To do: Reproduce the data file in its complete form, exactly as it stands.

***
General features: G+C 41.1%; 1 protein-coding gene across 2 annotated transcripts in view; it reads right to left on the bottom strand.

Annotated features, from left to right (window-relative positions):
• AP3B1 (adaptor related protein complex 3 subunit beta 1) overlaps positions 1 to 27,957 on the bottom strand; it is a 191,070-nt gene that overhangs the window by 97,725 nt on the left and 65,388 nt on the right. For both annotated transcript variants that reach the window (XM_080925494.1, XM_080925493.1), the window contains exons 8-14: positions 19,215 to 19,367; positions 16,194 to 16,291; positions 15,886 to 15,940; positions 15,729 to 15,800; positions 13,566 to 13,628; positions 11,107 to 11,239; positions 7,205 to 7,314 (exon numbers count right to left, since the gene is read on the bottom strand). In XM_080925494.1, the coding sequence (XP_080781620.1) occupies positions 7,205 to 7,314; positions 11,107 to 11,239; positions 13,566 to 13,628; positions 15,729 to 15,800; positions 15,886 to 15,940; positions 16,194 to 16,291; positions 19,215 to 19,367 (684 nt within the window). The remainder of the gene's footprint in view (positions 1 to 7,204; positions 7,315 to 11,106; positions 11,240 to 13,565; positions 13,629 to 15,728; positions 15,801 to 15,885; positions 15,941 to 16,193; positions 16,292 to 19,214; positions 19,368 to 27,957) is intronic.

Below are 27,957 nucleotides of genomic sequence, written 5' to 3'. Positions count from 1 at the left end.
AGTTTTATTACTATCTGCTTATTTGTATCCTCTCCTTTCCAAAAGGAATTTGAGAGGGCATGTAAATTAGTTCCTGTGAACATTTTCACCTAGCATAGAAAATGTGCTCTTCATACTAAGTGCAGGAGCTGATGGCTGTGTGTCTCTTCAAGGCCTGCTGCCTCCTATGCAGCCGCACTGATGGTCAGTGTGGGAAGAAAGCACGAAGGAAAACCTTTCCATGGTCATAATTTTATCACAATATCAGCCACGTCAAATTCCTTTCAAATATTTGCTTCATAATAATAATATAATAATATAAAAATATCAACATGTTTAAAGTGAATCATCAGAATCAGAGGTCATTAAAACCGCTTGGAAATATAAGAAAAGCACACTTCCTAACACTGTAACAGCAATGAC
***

General features: G+C 41.1%; 1 protein-coding gene across 2 annotated transcripts in view; it reads right to left on the bottom strand.

Annotated features, from left to right (window-relative positions):
• AP3B1 (adaptor related protein complex 3 subunit beta 1) overlaps positions 1 to 27,957 on the bottom strand; it is a 191,070-nt gene that overhangs the window by 97,725 nt on the left and 65,388 nt on the right. For both annotated transcript variants that reach the window (XM_080925494.1, XM_080925493.1), the window contains exons 8-14: positions 19,215 to 19,367; positions 16,194 to 16,291; positions 15,886 to 15,940; positions 15,729 to 15,800; positions 13,566 to 13,628; positions 11,107 to 11,239; positions 7,205 to 7,314 (exon numbers count right to left, since the gene is read on the bottom strand). In XM_080925494.1, the coding sequence (XP_080781620.1) occupies positions 7,205 to 7,314; positions 11,107 to 11,239; positions 13,566 to 13,628; positions 15,729 to 15,800; positions 15,886 to 15,940; positions 16,194 to 16,291; positions 19,215 to 19,367 (684 nt within the window). The remainder of the gene's footprint in view (positions 1 to 7,204; positions 7,315 to 11,106; positions 11,240 to 13,565; positions 13,629 to 15,728; positions 15,801 to 15,885; positions 15,941 to 16,193; positions 16,292 to 19,214; positions 19,368 to 27,957) is intronic.

Below are 27,957 nucleotides of genomic sequence, written 5' to 3'. Positions count from 1 at the left end.
AGTTTTATTACTATCTGCTTATTTGTATCCTCTCCTTTCCAAAAGGAATTTGAGAGGGCATGTAAATTAGTTCCTGTGAACATTTTCACCTAGCATAGAAAATGTGCTCTTCATACTAAGTGCAGGAGCTGATGGCTGTGTGTCTCTTCAAGGCCTGCTGCCTCCTATGCAGCCGCACTGATGGTCAGTGTGGGAAGAAAGCACGAAGGAAAACCTTTCCATGGTCATAATTTTATCACAATATCAGCCACGTCAAATTCCTTTCAAATATTTGCTTCATAATAATAATATAATAATATAAAAATATCAACATGTTTAAAGTGAATCATCAGAATCAGAGGTCATTAAAACCGCTTGGAAATATAAGAAAAGCACACTTCCTAACACTGTAACAGCAATGAC